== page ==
War divided Germany
During World War Two Nazi Germany led by Adolf Hitler was at war with Great Britain, France, and later the US and the former Soviet Union. When Germany was defeated in 1945, the Western allies occupied the western part that later became the Federal Republic of West Germany with its capital at Bonn, next door to Cologne. The eastern part where Soviet Union was an occupying power, set up German Democratic Republic, or GDR, with East Berlin as its capital.
Berlin an epitome of division
Matters did not end there. Under the post-war agreement, Berlin the former capital of Germany was carved up by allies with the US, Great Britain, France and the USSR, each taking a zone. While the former capital of one Germany was inside the territory that had become GDR, the divided city became one of the puzzles of the 20th century. East Berlin was made the capital of GDR while West Berlin was to occupy an anomalous status: a replica of the Federal Republic of Germany in everything from free market, democratic governance and ungagged press to being an ocean of economic prosperity.
To prevent its citizens from fleeing to West Berlin next door, the authorities in the GDR erected a physical barrier overnight in 1961, cutting off persons who had gone to visit families and relatives living across the divided city. And the communist government in East Germany meant business: the wall was to be patrolled with tanks, anti-personnel landmines and armed police ready to shoot dead anyone trying to escape to West Berlin. Many East Germans lost their lives while attempting to escape to the other side of the divide.
Anyone who had visited the Wall, which came down in November 1989, could not fail to observe at close quarters the two systems, communist and capitalist, and what each stood for. On the GDR side, a visitor could see drab buildings, most of them draped in scarlet flags, a police state where foreigners and citizens alike were under constant watch of secret police, a city whose citizens, mostly youth, were dying to acquire pop music (in those days in cassettes), blue jeans and other luxuries from the Western world their own government was ceaselessly denouncing as decadent and dehumanising.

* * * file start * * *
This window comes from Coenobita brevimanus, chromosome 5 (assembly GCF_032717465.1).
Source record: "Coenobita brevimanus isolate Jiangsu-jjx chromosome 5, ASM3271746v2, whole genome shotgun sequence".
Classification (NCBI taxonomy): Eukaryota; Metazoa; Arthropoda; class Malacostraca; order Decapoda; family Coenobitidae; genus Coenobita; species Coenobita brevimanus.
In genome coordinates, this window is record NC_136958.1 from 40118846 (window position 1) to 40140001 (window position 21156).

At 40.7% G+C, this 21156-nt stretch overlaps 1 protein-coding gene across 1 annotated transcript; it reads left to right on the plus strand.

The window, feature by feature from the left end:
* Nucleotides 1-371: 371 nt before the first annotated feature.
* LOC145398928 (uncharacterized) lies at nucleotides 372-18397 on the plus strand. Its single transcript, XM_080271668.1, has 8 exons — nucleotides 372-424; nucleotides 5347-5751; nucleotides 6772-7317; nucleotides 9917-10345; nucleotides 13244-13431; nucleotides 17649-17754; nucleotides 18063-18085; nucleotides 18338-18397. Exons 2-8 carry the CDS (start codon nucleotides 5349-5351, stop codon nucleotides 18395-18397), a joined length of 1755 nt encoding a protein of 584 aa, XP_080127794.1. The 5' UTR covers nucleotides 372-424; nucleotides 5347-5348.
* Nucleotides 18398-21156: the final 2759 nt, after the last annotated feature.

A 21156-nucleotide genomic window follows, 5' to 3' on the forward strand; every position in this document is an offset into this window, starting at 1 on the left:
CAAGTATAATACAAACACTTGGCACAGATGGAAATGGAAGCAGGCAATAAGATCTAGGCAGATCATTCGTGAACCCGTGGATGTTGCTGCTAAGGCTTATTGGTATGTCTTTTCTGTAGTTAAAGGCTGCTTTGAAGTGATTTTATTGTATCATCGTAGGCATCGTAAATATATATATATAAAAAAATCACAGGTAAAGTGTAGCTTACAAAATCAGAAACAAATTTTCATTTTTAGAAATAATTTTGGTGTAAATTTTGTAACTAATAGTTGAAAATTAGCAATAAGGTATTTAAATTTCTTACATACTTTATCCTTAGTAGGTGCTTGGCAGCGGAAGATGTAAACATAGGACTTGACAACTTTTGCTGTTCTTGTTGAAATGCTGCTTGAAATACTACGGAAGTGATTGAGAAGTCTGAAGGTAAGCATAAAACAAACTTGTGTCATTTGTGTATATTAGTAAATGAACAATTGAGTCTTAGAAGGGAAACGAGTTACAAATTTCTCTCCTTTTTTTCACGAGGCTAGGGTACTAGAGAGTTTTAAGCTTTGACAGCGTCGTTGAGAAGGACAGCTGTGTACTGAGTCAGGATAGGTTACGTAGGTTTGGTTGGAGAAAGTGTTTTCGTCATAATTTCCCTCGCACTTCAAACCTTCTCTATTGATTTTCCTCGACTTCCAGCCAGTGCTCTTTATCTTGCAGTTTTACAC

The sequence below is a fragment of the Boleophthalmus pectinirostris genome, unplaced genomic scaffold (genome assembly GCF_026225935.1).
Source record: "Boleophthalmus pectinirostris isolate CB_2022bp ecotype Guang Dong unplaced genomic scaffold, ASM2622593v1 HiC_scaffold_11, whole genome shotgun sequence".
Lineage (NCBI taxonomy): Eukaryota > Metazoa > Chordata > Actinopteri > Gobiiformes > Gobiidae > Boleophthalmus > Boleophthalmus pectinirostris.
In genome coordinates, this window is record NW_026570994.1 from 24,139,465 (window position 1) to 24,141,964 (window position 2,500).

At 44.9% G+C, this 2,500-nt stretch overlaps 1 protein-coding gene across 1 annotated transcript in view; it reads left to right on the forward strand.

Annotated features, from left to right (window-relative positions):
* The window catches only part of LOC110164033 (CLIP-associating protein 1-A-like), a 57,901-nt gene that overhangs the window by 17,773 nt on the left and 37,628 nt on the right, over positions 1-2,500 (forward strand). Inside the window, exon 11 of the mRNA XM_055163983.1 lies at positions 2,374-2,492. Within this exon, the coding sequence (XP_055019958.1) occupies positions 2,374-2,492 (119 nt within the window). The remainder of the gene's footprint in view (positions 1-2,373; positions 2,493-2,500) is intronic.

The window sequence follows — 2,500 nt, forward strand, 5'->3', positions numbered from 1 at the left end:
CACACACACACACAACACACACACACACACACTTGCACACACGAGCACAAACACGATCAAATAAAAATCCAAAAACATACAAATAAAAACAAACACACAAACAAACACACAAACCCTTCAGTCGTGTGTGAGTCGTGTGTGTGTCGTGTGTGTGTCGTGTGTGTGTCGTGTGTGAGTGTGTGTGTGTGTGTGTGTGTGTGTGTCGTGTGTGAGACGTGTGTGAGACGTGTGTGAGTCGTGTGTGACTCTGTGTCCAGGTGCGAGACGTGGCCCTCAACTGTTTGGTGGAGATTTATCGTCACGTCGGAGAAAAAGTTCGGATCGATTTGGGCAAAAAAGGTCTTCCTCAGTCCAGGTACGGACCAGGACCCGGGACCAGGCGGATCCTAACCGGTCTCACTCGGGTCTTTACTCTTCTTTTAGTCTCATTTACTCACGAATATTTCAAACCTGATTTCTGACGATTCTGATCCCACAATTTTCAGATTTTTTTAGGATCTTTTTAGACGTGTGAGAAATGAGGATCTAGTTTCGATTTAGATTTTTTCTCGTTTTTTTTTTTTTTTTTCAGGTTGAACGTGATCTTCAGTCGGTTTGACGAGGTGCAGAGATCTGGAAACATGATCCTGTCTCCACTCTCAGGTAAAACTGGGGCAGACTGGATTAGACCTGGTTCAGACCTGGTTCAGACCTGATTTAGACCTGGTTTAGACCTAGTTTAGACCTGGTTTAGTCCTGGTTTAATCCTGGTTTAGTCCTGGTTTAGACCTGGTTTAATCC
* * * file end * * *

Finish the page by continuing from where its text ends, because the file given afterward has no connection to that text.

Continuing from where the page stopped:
To be fair, comparing life led by the East Germans then was much better than the living conditions in African countries under one-party or military rule at the time. The East Germans were missing luxury goods and sometimes basic commodities were scarce but none was starving, in rags or dying from preventable disease; the state provided employment, housing, basic education and health care for all.
Collapse of communism paved way for reunification
By the end of the 1980s the communist system was imploding in the Soviet Union and in its satellite states which included the GDR. Berlin Wall fell and soon after GDR was no more. Whether it was the triumph of an ideology over its rival that led to the demise of communism, is not the concern of this review. What is relevant here is that the German people, in the east or in the west, who had never any conflict with one another in the first place nor any of them chosen to walk out of unity, were once more able to reunite when the conditions that separated them were no longer there.
That after the reunification, the system that governed the Federal Republic of Germany- legal, education, economic, the currency and so on- swallowed their counterparts in the GDR, is again not the concern of this piece. What is relevant in this account is that the act of union was approved by the legislative and executive bodies of the then divided parts of Germany. In other words, the division of Germany was carried out by outside powers at the time the vanquished people had no meaningful say over the fate of their own country. In the reunification process, the German people from east and west, were the decision makers although the former war time allies played some role. Neither the East nor the West was the oppressor of the other; there was no memory of past bitterness or inequality in the German situation, except the role of the Nazi party which dragged their country to a disastrous European conflict, which had its roots in struggle for supremacy.
Now it is our turn to look at Sudan using the above parameters from which one could draw their own conclusion(s).
Sudan from Turco-Egyptian Sudan 1821
Sudan which split into two in 2011, on the other hand was an artificial construct created by the Egyptians with their Turkish masters and later in 1898 with their British partners in colonialism.